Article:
High Line Canal Trail


13 Reviews

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High Line Canal Trail Facts

States: Colorado
Counties: Arapahoe, Denver, Douglas
Length: 71 miles
Trail end points: Waterton Rd. (Littleton) and E 14th Dr. (Spring Hill Golf Course in Aurora)
Trail surfaces: Asphalt, Concrete, Dirt, Gravel
Trail category: Greenway/Non-RT
ID: 6563805

High Line Canal Trail Description

Detour Notice: Due to Construction on US-85, trail users with be rerouted along Town Center Drive, Division Street, and Carder Court to avoid the closure.

The High Line Canal Trail is a popular stretch of path through Denver's southside suburbs, winding for 71 miles between Aurora and Roxborough State Park. The trail is owned and operated by Denver Water and follows the canal that keeps Denver watered. Other municipal agencies help manage the trail system. Horseback riding is permitted but regulations may vary in each town. Check with the local municipality for more details.

The trail passes through many parks, each of which offer different amenities (drinking fountains, picnic tables, restrooms, parking, recreation facilities). The trail is paved in Denver and Aurora but has a natural surface in South Suburban, Highlands Ranch, Chatfield, Cherry Hill and Greenwood Village.

Parking and Trail Access

Parking is available at several points along the way, including (from south to north):

  • Littleton: High Line Canal Waterton Trailhead at the High Line Canal and Waterton Road
  • Littleton: Roxborough Park Road Trailhead at 11498 N. Roxborough Park Road
  • Centennial: Milliken Park Trail Access at 6445 S. Clarkson St.
  • Denver: Magna Carta Park at 3400 S. Colorado Blvd.
  • Cherry Hills Village: Dahlia Trailhead at the High Line Canal and S. Dahlia St.
  • Denver: Dayton Street Trailhead at S. Dayton St and E. Kentucky Dr.

High Line Canal Trail Reviews

Scenic in parts, Mostly unmarked & unmaintained.

I typically take High Line connecting to C-470 Bikeway onto Mary Carter Greenway from Redstone Park.

Work along C-470 Bikeway has a lot of detours, routing around McLellen Reservoir. I take High Line to county line trail through Mineral, then crossing Sante Fe connecting to Mary Carter Greenway behind Aspen Grove at the South Platte Nature Center.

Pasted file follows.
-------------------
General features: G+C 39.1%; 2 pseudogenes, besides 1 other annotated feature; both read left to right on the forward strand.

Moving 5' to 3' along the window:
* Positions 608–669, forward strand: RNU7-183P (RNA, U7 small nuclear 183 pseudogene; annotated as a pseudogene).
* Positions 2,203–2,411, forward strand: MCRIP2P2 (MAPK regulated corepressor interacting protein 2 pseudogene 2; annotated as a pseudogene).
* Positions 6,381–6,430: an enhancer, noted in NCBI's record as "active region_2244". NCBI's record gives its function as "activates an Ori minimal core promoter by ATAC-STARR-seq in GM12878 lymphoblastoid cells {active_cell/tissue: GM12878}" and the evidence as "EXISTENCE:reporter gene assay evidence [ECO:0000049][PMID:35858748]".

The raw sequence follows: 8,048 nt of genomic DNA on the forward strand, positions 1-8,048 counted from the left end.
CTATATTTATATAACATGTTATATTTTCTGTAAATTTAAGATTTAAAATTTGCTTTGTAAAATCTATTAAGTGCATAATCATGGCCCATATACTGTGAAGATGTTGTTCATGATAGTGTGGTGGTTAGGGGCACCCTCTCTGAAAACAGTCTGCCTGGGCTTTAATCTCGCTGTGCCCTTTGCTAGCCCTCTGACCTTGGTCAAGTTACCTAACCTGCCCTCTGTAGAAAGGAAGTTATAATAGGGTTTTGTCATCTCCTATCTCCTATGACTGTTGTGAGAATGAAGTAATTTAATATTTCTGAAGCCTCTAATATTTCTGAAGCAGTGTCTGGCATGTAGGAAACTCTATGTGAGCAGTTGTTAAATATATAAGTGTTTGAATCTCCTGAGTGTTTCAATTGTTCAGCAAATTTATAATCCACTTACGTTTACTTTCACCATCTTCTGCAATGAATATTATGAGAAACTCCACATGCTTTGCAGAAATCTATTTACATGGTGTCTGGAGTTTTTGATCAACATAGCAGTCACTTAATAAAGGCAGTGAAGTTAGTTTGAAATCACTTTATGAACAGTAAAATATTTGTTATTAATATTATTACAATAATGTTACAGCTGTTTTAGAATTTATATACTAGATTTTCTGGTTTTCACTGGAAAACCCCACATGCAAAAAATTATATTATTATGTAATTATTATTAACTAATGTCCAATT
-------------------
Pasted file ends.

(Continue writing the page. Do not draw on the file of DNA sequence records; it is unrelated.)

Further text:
The northwest end of the High Line takes you around Dekoevend Park, a very scenic ride with tree canopy in some areas.


Rode the northern end of this trail from the 17th and Laredo area. Such a disappointment. Lots of broken glass as well as many homeless camps. Also quite a few stops to cross busy streets.

Walked all 71+- miles both ways.

Good trail overall. No trail between mile 9.5 and 11.25. Do not try to walk on Santa Fe here - that is suicidal. Best trail (in the rich neighborhoods) between Hampden / CO Blvd to Broadway-Very Nice. Denver parts are so-so to OK, same with Aurora. Only a few mile-post markers missing. Watch out for bike riders, many feel they own the trail and maybe 5% call out before passing you. I walked all the trail after having hip replacement surgery between April -August 2021.

Great Trail, Amazing Public Resource

I’m new to Denver and was looking for a place to run without the ubiquitous concrete. The Highline Canal Trail is an amazing public resource. I wish the community would embrace and support the maintenance and expansion of this historic treasure. The southern portion of the trail, from section 15 south, is unmatched for its surface, environment, and scenery. Once the trail enters Denver proper and Aurora, the upkeep, amenities (parking locations, restrooms, water, and directional signage) are greatly lacking. I hope the Highline Canal Commission can dedicate resources to the start and ending sections of the trail to match the quality and public benefit of the middle sections. I have run all 27 sections and look forward to logging many more miles on the Highline Canal Trail.


From Toll Gate Creek Trail To Cherry Creek Trail